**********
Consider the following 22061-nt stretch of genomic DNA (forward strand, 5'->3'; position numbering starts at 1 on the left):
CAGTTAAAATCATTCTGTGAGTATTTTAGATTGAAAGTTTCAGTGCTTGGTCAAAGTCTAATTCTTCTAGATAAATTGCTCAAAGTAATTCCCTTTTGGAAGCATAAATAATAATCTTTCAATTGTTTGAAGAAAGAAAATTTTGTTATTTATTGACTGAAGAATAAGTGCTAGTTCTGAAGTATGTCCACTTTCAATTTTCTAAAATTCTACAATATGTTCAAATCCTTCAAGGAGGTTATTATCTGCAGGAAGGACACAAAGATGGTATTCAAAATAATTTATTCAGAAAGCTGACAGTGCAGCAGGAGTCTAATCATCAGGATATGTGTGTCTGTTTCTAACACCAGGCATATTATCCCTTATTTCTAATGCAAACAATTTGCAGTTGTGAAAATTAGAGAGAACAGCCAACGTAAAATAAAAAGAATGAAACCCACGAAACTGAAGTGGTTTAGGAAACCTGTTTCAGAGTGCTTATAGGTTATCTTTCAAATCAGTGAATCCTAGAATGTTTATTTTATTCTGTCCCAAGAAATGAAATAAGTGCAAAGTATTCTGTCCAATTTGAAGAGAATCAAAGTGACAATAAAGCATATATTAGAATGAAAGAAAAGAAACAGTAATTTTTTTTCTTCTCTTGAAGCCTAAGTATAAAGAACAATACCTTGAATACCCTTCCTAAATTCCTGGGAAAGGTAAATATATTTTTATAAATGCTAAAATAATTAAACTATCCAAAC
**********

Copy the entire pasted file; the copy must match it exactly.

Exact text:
Consider the following 22061-nt stretch of genomic DNA (forward strand, 5'->3'; position numbering starts at 1 on the left):
CAGTTAAAATCATTCTGTGAGTATTTTAGATTGAAAGTTTCAGTGCTTGGTCAAAGTCTAATTCTTCTAGATAAATTGCTCAAAGTAATTCCCTTTTGGAAGCATAAATAATAATCTTTCAATTGTTTGAAGAAAGAAAATTTTGTTATTTATTGACTGAAGAATAAGTGCTAGTTCTGAAGTATGTCCACTTTCAATTTTCTAAAATTCTACAATATGTTCAAATCCTTCAAGGAGGTTATTATCTGCAGGAAGGACACAAAGATGGTATTCAAAATAATTTATTCAGAAAGCTGACAGTGCAGCAGGAGTCTAATCATCAGGATATGTGTGTCTGTTTCTAACACCAGGCATATTATCCCTTATTTCTAATGCAAACAATTTGCAGTTGTGAAAATTAGAGAGAACAGCCAACGTAAAATAAAAAGAATGAAACCCACGAAACTGAAGTGGTTTAGGAAACCTGTTTCAGAGTGCTTATAGGTTATCTTTCAAATCAGTGAATCCTAGAATGTTTATTTTATTCTGTCCCAAGAAATGAAATAAGTGCAAAGTATTCTGTCCAATTTGAAGAGAATCAAAGTGACAATAAAGCATATATTAGAATGAAAGAAAAGAAACAGTAATTTTTTTTCTTCTCTTGAAGCCTAAGTATAAAGAACAATACCTTGAATACCCTTCCTAAATTCCTGGGAAAGGTAAATATATTTTTATAAATGCTAAAATAATTAAACTATCCAAAC